Seems the drawing is distorted (y scale factor != x scale factor)
>>> The angle to find is ECD. >>> The matter is solving it without trigonometric functions. >> >> Interesting problem, couldn't solve it either. I get 4 unknowns but >> only 3 linearly independent equations. > > I'm not sure if an equation system is needed.
you may consider 180° = x + y + 20° as an equation ;-)
> I guess drawing a few parallels and looking for properties like > angle bisector theorem, Thales' theorem, etc... should do the trick > by showing two similar triangles.
Or maybe isosceles triangles, or even equilateral ones...
Knowing the answer (ECD=20°) shows ABC is isosceles (AB=BC). But how to proove it directly ??? We already have another isosceles triangle if we extend line ED and BC to their intersect point F : FEB is isosceles (angles FEB = FBE) How to use this FEB triangle to get other properties ?
The problem here is we have no hint for which point/line would give a specific (hence right, isosceles, equilateral) triangle which would give the searched angles.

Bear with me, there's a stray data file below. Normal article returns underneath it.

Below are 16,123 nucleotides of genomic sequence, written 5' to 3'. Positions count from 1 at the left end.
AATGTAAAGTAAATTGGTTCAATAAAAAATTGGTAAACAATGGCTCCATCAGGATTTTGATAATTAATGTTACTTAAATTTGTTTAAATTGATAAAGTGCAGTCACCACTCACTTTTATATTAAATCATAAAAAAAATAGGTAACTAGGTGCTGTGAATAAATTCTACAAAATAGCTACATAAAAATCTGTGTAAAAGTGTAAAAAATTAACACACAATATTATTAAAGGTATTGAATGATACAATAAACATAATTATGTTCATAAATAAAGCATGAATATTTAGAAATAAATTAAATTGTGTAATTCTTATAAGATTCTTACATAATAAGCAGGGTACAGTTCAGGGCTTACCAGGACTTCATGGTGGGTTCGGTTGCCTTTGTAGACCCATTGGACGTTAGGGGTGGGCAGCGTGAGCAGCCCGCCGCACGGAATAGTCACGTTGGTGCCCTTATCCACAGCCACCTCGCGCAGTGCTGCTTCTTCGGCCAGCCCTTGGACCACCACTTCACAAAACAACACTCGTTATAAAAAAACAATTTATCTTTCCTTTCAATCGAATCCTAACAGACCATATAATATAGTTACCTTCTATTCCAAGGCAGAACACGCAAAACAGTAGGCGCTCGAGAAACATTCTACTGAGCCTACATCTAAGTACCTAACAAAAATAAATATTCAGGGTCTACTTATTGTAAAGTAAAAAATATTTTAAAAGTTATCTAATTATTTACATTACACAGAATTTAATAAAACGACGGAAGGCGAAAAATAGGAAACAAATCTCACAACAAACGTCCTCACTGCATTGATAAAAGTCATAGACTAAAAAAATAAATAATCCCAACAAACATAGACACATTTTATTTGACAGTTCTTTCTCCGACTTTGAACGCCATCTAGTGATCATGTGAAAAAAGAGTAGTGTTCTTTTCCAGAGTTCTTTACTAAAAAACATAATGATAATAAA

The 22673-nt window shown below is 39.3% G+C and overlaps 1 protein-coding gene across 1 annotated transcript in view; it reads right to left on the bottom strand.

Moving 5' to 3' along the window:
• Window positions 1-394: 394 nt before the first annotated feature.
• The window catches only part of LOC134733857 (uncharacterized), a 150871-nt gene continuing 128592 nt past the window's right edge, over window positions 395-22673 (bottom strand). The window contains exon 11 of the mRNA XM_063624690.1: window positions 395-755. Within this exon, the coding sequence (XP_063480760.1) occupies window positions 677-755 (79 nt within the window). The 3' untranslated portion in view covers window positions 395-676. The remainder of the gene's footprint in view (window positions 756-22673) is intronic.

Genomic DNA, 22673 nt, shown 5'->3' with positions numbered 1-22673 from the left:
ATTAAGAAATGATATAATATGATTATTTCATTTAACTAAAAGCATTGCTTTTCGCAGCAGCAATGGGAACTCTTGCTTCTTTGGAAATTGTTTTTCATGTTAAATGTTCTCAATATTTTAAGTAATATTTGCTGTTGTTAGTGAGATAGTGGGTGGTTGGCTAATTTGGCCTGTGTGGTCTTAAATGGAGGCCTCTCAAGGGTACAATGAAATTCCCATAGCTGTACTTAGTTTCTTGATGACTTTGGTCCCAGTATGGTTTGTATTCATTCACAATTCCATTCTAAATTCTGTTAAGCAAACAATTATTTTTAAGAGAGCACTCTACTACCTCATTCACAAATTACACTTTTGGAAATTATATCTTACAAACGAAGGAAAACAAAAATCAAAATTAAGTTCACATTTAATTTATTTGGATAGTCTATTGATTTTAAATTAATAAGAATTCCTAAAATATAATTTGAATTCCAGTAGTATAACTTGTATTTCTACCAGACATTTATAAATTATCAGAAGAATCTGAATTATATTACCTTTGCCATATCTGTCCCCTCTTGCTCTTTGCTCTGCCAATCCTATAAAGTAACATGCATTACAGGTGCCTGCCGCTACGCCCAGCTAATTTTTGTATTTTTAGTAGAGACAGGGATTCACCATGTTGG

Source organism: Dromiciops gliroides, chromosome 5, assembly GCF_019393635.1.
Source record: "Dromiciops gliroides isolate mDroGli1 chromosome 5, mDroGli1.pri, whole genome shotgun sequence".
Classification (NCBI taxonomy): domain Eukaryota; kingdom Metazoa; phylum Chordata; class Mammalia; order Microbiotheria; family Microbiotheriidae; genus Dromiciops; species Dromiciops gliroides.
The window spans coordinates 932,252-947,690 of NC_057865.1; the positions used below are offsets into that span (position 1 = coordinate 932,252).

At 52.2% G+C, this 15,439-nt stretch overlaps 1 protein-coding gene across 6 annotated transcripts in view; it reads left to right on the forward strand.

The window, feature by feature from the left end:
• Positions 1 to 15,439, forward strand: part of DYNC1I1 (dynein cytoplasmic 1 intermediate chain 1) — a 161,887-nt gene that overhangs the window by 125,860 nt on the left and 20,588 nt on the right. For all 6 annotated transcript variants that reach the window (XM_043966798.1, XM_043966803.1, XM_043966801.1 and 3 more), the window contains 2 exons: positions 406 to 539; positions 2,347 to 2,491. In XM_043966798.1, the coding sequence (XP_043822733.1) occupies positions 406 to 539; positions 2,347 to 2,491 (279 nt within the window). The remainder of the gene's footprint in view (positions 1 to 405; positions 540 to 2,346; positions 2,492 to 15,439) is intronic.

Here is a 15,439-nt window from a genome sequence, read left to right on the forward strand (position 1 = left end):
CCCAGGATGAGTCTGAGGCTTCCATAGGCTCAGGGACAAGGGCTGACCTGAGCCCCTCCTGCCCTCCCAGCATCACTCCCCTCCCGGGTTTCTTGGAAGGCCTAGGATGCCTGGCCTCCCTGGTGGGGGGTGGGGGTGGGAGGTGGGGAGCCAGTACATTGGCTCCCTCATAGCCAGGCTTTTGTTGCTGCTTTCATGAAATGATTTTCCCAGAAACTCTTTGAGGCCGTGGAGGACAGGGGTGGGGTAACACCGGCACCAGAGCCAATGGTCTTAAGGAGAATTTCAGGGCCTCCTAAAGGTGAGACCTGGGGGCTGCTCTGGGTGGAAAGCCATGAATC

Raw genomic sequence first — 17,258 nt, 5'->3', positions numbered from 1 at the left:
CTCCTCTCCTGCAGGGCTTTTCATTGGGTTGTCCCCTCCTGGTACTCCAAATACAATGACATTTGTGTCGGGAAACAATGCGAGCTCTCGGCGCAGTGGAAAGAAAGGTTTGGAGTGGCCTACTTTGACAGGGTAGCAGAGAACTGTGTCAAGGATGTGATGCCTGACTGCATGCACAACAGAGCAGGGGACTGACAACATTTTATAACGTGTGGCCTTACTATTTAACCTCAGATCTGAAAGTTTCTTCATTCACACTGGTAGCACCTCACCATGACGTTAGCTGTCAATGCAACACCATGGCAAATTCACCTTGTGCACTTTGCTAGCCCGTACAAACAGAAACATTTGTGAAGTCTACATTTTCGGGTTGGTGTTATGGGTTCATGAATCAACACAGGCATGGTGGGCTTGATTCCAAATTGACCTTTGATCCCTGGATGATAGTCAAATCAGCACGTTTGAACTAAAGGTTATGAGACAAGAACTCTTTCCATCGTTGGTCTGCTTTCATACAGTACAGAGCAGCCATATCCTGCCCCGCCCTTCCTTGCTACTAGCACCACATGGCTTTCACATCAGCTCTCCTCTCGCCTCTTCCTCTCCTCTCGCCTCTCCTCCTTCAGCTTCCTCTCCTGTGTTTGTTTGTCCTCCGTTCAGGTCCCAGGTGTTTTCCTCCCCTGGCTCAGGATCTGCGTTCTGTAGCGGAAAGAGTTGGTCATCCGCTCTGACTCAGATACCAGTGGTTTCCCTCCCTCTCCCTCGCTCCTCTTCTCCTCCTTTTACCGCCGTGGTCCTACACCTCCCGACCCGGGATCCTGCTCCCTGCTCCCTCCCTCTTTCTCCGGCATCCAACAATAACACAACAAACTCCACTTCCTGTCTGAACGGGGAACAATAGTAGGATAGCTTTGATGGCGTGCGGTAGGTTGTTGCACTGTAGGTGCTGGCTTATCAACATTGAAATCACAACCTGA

This is similar to another problem, being discussed two weeks ago on a french newsgroup. I've put it on my Web site, as well as this (unsolved) one.
The hint there was to add a point at a specific 20° angle, which results then into isosceles triangles. Without the hint, we need hard trigonometric calculations. (not very hard but still harder than "angles sum up to 180° in a triangle") These trig equations is the ones that lack to Kaba to solve his system.
Unfortunately, I didn't either find a suitable point for this new problem. (the 20° trick works only in the other problem's angle values)